Anhui Yellow Flower

Tea type
Green Oolong Yellow Blend
Ingredients
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Flavors
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Caffeine
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Certification
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Edit tea info Last updated by Lisa (harmony_bites)
Average preparation
165 °F / 73 °C 3 min, 0 sec 8 oz / 236 ml

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2 Tasting Notes View all

  • “I'm not crazy about this one. I prefer the other Yellow tea Tea Source offers, Wild Kwan Yin. That one reminded me a bit of a cross between green and white teas--in a good way. That one...” Read full tasting note
    23
    harmony_bites 95 tasting notes
  • “The dry leaf smells like a spice shop. I smell spearmint and caraway seed. The moss green colored leaves look naturally dried with nothing else done to them, minimal processing. The liquor didn't...” Read full tasting note
    95
    Lee 214 tasting notes

From TeaSource

This rare yellow tea from Anhui province is hand-made and visually striking. It has a smooth, crisp, slightly vegetal flavor profile, with hint of a sweet roasted corn note coming through at the end. Yellow teas are some of the most difficult teas to source from China.

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2 Tasting Notes

23
95 tasting notes

I’m not crazy about this one. I prefer the other Yellow tea Tea Source offers, Wild Kwan Yin. That one reminded me a bit of a cross between green and white teas—in a good way. That one interestingly called for steeping at 190 degrees Fahrenheit for at least 3 minutes, like an oolong. This one called for 160 degrees Fahrenheit for two minutes, more like a green tea. It’s certainly very…er… subtle. Too much so for my tastes. Not quite as bad as Silver Needle. It’s not like drinking hot water, but too close for my tastes. There’s also an odd aftertaste. I don’t know how to describe it. Not quite metallic, but not really vegetable. Maybe this is what the description means by a note of “sweet roasted cornhusks.” My aunt out and out disliked it. Not a tea we’ll order again, although drinkable.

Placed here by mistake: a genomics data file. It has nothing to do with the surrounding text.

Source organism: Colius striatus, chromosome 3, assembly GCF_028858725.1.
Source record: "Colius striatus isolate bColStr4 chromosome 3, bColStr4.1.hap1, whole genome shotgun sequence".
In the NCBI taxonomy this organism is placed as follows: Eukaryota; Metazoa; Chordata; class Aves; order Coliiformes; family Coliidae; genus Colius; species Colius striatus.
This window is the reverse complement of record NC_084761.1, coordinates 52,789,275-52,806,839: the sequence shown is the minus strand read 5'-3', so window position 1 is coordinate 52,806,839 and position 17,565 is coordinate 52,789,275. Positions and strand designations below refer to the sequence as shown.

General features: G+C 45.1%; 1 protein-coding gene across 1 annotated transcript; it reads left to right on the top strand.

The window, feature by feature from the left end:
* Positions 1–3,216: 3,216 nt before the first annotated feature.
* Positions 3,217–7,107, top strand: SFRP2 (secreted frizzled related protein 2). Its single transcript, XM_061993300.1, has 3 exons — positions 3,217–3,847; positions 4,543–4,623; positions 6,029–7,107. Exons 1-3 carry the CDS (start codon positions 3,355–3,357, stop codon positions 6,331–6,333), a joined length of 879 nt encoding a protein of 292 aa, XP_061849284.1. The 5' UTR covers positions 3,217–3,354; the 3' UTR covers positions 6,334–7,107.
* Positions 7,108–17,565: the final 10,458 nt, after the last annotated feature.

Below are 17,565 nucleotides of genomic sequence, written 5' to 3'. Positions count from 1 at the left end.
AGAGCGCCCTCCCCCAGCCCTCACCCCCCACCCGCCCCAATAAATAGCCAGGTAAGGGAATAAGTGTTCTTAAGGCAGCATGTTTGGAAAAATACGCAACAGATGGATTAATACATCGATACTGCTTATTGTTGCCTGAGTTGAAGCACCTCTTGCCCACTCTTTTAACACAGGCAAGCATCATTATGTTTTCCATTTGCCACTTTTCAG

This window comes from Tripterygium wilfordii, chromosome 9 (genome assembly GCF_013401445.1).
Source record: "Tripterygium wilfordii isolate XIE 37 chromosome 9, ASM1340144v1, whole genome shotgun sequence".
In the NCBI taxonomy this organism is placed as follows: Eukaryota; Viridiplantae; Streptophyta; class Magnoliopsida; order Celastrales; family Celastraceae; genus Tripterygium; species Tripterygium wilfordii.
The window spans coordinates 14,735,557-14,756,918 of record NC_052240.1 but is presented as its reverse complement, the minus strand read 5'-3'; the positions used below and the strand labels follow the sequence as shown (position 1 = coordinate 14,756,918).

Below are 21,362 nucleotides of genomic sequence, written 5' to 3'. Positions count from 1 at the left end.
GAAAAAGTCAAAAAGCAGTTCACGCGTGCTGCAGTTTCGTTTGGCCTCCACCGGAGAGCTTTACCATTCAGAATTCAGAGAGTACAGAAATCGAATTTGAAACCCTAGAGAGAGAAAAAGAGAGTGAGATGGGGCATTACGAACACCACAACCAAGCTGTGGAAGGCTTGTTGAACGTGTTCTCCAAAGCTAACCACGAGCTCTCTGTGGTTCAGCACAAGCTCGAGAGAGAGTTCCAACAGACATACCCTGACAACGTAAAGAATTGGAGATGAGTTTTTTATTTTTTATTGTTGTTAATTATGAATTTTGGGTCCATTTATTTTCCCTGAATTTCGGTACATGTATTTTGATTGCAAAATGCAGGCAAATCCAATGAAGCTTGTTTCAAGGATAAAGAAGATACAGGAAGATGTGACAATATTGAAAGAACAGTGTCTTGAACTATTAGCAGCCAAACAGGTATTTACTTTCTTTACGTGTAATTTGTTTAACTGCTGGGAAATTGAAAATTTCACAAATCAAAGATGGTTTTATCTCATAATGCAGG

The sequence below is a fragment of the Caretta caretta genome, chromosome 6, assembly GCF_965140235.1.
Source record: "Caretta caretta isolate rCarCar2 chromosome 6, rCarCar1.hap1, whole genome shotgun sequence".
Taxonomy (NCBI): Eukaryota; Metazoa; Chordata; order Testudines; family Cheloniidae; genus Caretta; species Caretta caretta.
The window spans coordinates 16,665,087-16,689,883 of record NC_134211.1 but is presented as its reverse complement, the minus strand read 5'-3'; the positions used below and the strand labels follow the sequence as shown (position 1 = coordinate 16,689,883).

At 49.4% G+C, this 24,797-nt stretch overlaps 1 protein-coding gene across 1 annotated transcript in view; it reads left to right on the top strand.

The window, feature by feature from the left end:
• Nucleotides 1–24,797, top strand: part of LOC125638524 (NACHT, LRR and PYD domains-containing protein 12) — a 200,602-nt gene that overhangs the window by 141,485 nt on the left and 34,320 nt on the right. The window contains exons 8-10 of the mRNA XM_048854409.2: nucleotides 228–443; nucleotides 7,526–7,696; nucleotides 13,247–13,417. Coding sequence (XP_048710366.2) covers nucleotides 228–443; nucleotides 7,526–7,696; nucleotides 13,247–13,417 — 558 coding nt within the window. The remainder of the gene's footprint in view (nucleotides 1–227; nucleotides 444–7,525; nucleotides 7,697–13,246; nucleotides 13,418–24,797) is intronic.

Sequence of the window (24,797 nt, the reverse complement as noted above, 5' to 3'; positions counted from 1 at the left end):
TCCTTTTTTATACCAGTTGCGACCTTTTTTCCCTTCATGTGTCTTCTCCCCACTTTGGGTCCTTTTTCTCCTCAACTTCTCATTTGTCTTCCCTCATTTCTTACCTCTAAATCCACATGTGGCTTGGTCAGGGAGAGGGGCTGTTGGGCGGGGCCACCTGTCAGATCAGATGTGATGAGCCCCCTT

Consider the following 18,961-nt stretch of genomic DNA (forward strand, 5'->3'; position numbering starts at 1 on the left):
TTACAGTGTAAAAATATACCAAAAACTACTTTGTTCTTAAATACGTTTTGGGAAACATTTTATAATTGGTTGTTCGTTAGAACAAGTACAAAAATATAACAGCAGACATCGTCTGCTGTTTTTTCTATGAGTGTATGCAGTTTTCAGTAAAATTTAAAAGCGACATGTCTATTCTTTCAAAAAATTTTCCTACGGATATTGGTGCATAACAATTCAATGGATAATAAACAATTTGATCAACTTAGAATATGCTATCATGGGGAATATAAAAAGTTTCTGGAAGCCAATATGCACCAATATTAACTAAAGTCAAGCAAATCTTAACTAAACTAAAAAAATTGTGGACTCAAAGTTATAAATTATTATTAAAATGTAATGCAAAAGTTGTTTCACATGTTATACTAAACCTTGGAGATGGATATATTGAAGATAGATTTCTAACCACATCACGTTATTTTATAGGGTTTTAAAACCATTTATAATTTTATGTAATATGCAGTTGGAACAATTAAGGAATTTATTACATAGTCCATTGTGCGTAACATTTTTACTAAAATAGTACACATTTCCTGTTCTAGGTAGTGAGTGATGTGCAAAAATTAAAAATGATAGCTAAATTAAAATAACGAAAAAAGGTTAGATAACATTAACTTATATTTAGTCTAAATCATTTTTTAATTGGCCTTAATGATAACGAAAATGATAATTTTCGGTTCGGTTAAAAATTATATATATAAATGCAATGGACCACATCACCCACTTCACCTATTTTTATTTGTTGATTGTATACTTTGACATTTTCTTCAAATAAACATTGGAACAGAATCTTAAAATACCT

Preparation
160 °F / 71 °C 2 min, 0 sec

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95
214 tasting notes

The dry leaf smells like a spice shop. I smell spearmint and caraway seed. The moss green colored leaves look naturally dried with nothing else done to them, minimal processing.
The liquor didn’t gain color until around 4 minutes at 165F. The tea is like white tea, a very light color tint to the water. A very light yellow green.
The flavor is spearmint with a touch of caraway seed just like the leaves smell. I like this because it is subtle. I do not detect the roasted corn notes that Tea Source did so I would be interested in what temp they used because their brew suggestions say between 160-180. I bet they went lots higher than I did. I will try higher temps next time.
Nonetheless, I’m glad I brewed this low and slow because it tastes very nice!! Similar to a mint touched white tea and a good one for the cupboard.


Second Steeping — Kept it at 165 and brewed 5 minutes. There are just small amounts of mint now but still light, cleansing, and refreshing. I am getting a bit of tannin to my tongue now. I think a second steeping is all I would do for this leaf.

Preparation
165 °F / 73 °C 4 min, 0 sec 1 tsp 8 OZ / 236 ML

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